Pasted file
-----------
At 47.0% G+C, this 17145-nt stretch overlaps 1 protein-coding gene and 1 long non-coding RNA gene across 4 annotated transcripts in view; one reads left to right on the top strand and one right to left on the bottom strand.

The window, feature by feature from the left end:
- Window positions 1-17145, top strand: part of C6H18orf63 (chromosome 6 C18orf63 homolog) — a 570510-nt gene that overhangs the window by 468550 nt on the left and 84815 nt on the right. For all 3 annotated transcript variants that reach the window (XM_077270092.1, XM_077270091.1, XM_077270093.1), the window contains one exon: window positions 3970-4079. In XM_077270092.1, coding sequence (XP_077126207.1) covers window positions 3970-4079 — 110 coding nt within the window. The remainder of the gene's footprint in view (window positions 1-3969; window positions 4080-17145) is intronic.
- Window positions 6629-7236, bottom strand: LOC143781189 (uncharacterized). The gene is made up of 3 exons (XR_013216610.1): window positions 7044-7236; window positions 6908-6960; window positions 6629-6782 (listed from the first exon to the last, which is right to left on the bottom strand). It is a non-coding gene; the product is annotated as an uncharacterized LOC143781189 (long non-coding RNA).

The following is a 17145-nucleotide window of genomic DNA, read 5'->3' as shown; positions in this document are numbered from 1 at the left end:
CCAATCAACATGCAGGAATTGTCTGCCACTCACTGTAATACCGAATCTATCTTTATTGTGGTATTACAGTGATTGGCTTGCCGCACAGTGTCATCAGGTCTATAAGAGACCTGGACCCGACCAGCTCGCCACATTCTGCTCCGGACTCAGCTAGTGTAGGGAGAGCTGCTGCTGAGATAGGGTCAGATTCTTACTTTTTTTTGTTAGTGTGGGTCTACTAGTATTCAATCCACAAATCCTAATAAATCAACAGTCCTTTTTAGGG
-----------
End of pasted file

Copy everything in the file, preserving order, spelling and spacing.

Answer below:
At 47.0% G+C, this 17145-nt stretch overlaps 1 protein-coding gene and 1 long non-coding RNA gene across 4 annotated transcripts in view; one reads left to right on the top strand and one right to left on the bottom strand.

The window, feature by feature from the left end:
- Window positions 1-17145, top strand: part of C6H18orf63 (chromosome 6 C18orf63 homolog) — a 570510-nt gene that overhangs the window by 468550 nt on the left and 84815 nt on the right. For all 3 annotated transcript variants that reach the window (XM_077270092.1, XM_077270091.1, XM_077270093.1), the window contains one exon: window positions 3970-4079. In XM_077270092.1, coding sequence (XP_077126207.1) covers window positions 3970-4079 — 110 coding nt within the window. The remainder of the gene's footprint in view (window positions 1-3969; window positions 4080-17145) is intronic.
- Window positions 6629-7236, bottom strand: LOC143781189 (uncharacterized). The gene is made up of 3 exons (XR_013216610.1): window positions 7044-7236; window positions 6908-6960; window positions 6629-6782 (listed from the first exon to the last, which is right to left on the bottom strand). It is a non-coding gene; the product is annotated as an uncharacterized LOC143781189 (long non-coding RNA).

The following is a 17145-nucleotide window of genomic DNA, read 5'->3' as shown; positions in this document are numbered from 1 at the left end:
CCAATCAACATGCAGGAATTGTCTGCCACTCACTGTAATACCGAATCTATCTTTATTGTGGTATTACAGTGATTGGCTTGCCGCACAGTGTCATCAGGTCTATAAGAGACCTGGACCCGACCAGCTCGCCACATTCTGCTCCGGACTCAGCTAGTGTAGGGAGAGCTGCTGCTGAGATAGGGTCAGATTCTTACTTTTTTTTGTTAGTGTGGGTCTACTAGTATTCAATCCACAAATCCTAATAAATCAACAGTCCTTTTTAGGG